In the aftermath of a fire you need to move quickly, decisively and knowledgeably in order to save as much as can be saved. This advice I found on the National Archives of Australia website after a parish advised me two weeks on that their archives had been damaged in a fire. Little had been attempted to begin the salvage process at the outset although they had been advised by the Insurance Officer to freeze their wet records and contact those who would advise them on the correct way to handle the recovery process.
My initial contact with the parish secretary both exasperated and concerned me. Exasperated, because she informed me that they [the parish] had no idea there was a Presbyterian Church Archives to seek advice from but also concerned because of the confusion and grief the people of the parish were experiencing.
The Church Hall in which the parish collection of some 80 years had been stored was completely gutted and what was left had to be demolished for safety reasons. Initially it was understood that most of the records had gone up in flames, but as things settled down, it came to light in fact that many of the significant records were rescued although damaged – Marriage and Baptism Registers, Session and Board of Managers Minute Books, Financial ledgers and journals, the Women’s Organisations and some paper records.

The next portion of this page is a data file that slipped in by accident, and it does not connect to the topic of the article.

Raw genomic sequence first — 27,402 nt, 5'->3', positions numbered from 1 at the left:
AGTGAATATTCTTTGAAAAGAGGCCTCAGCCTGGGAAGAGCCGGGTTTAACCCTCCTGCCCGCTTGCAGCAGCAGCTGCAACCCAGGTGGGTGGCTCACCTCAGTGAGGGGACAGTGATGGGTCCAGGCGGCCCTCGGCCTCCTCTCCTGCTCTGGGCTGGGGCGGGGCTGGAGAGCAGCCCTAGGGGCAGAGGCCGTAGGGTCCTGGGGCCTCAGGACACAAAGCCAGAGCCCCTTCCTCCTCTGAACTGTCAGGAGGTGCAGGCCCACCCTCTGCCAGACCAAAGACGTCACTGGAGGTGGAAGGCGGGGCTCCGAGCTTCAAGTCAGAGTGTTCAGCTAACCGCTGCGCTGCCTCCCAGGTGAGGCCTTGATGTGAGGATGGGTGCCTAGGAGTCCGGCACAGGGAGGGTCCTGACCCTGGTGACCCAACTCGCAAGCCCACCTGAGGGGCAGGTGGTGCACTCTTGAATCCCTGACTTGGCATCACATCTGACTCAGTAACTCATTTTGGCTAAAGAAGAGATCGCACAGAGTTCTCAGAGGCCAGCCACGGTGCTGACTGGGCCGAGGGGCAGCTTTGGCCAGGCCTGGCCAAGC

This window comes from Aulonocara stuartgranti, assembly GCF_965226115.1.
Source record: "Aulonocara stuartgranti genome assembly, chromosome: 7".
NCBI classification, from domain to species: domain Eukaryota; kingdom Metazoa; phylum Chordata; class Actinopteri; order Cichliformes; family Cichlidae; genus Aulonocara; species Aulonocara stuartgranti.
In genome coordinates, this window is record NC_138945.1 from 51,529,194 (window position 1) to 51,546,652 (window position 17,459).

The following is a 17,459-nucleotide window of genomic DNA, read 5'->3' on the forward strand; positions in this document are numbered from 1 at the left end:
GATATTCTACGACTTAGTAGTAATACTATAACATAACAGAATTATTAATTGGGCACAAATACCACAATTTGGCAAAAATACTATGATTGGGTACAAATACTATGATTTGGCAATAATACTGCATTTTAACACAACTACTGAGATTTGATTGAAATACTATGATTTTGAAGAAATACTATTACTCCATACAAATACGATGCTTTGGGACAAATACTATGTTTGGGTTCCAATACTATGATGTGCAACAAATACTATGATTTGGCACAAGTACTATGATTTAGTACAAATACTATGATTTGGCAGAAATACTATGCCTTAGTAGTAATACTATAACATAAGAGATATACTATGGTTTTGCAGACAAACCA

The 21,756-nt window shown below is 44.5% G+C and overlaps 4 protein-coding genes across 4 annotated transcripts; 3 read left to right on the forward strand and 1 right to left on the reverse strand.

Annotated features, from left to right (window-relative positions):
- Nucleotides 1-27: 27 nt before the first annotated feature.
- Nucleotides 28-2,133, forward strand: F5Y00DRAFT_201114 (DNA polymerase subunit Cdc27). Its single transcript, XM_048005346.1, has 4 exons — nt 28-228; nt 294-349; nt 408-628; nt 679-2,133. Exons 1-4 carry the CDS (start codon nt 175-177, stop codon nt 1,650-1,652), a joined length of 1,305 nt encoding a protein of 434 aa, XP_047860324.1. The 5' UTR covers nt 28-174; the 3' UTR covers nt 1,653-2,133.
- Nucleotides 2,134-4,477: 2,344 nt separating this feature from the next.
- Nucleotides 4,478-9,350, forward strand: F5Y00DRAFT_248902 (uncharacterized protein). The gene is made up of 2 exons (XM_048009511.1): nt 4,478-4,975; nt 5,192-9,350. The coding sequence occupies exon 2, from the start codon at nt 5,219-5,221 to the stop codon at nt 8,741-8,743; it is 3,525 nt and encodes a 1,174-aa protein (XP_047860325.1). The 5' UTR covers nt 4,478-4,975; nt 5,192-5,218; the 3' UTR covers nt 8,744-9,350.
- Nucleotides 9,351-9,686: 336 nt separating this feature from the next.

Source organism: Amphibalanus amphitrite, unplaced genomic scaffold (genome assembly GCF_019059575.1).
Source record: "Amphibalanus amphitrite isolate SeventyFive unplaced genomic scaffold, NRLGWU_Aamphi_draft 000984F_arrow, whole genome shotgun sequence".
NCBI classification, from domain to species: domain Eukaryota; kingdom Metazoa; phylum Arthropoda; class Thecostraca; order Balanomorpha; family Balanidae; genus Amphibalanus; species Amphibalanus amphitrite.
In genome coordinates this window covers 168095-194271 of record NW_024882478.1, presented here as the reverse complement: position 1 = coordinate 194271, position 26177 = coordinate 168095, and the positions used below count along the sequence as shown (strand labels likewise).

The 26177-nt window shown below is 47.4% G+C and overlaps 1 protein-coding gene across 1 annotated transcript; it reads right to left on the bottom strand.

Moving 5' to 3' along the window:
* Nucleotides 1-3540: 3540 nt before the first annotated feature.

After establishing that some of the records were wet, and a few helpful volunteers had begun to spread them out to dry in a sunny environ, that the balance were sitting in a cool place stacked up I planned to visit the area concerned to guide them through a salvidge process. However, it was decided to wrap up the records and forward them to us in Dunedin arriving a further 2 weeks later.
We can be grateful that in this month little mold had set in and other then a few items that were still rather soggy, the rest had dried out sufficiently to travel south.
It was the smell that staggered me when I began to unpack the boxes; it penetrated everywhere, even the mask did not cut out all the smoke fumes. Then there was that initial feeling of helplessness; just what will we do first, where will we work that is secure, how much available space is there around the building to lay out a wet collection, who has the time on the staff to take responsibility, who will turn the pages regularly, how will we set the salvage process and so on. I have to say that in my almost 17 years here in the Presbyterian Archives this is the first time I have faced such a task. It all sounds straight forward on paper, but a very different story when you come face to face with such serious damage.
There are a number of observations and issues that we need to acknowledge and deal with, these I will consider in later blog.